END:CIV examines our culture’s addiction to systematic violence and environmental exploitation, and probes the resulting epidemic of poisoned landscapes and shell-shocked nations. Based in part on Endgame, the best-selling book by Derrick Jensen, END:CIV asks: “If your homeland was invaded by aliens who cut down the forests, poisoned the water and air, and contaminated the food supply, would you resist?”
The causes underlying the collapse of civilizations are usually traced to overuse of resources. As we write this, the world is reeling from economic chaos, peak oil, climate change, environmental degradation, and political turmoil. Every day, the headlines re-hash stories of scandal and betrayal of the public trust. We don’t have to make outraged demands for the end of the current global system — it seems to be coming apart already.
In the late 1990s Brzezinski wrote up the design for America’s imperial project in the 21st century in his book, “The Grand Chessboard.” He stated bluntly that, “it is imperative that no Eurasian challenger emerges, capable of dominating Eurasia and thus of also challenging America,” and then made clear the imperial nature of his strategy:
To put it in a terminology that harkens back to the more brutal age of ancient empires, the three grand imperatives of imperial geostrategy are to prevent collusion and maintain security dependence among the vassals, to keep tributaries pliant and protected, and to keep the barbarians from coming together.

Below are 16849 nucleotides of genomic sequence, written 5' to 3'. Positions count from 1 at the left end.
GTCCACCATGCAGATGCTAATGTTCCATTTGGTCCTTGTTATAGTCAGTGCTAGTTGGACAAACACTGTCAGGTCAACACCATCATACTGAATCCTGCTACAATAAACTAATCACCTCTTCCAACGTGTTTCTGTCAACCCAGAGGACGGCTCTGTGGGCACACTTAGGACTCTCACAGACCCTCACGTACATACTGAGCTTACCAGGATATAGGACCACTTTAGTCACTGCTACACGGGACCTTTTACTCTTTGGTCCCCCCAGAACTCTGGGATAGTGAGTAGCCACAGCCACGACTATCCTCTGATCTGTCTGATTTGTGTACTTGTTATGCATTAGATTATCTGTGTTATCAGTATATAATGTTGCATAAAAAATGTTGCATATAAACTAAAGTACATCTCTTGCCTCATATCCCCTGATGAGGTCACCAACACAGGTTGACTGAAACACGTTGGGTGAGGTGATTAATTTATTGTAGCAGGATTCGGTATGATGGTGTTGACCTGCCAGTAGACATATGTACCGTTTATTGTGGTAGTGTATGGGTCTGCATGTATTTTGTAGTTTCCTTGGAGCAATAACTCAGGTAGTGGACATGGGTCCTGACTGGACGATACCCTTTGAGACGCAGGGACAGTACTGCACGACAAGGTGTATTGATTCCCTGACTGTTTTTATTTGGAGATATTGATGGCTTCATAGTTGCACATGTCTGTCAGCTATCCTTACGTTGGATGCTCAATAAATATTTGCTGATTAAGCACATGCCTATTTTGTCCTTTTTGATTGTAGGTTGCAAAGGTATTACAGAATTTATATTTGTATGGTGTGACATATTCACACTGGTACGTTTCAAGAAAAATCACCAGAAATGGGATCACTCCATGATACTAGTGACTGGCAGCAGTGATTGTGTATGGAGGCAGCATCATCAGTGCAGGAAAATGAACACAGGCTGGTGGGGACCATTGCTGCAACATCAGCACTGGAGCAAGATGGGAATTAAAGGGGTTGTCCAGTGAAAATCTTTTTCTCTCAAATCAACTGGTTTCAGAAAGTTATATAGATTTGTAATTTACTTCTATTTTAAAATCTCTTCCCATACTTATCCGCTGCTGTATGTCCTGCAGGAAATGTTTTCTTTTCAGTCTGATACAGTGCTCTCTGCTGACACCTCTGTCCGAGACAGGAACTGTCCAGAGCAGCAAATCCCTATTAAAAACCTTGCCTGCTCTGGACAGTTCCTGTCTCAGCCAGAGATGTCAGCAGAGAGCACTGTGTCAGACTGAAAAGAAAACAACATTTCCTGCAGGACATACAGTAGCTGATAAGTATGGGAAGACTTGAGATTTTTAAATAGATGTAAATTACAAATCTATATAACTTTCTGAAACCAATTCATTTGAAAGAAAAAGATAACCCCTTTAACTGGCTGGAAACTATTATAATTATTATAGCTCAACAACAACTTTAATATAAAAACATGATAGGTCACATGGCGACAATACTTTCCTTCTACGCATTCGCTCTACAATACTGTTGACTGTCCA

Recent reports in the Russian news media have detailed plans by the U.S. to provide the Mikheil Saakashvili government in Georgia with tens of millions of dollars worth of anti-aircraft and anti-tank weapons.
The Russian government’s Itar-Tass news agency and Voice of Russia have confirmed the arms package with officials from the Russian special services and the Joint Staff of the armed forces.
In 1983, while the International Socialist Organization–the publisher of SocialistWorker.org–was still a very young group, British socialist Duncan Hallas came to the U.S. to give a national tour of meetings about Karl Marx, in honor of the 100th anniversary of Marx’s death.
Many of the meetings were small–often, they were held in living rooms. But those who attended couldn’t help but be persuaded by Duncan’s presentation. Here, we reprint an article by Duncan that appeared in Socialist Worker in March 1983–one of the best brief introductions to Marxism.
Paul D’Amato explains why the image of a classless, conflict-free society in the U.S.–the picture that dominates the media–was never a reality.
IN THE two decades after the Second World War Two, pundits and academics proclaimed the U.S. an exceptional society–one in which everyone was middle class and where concepts of class and class struggle were irrelevant.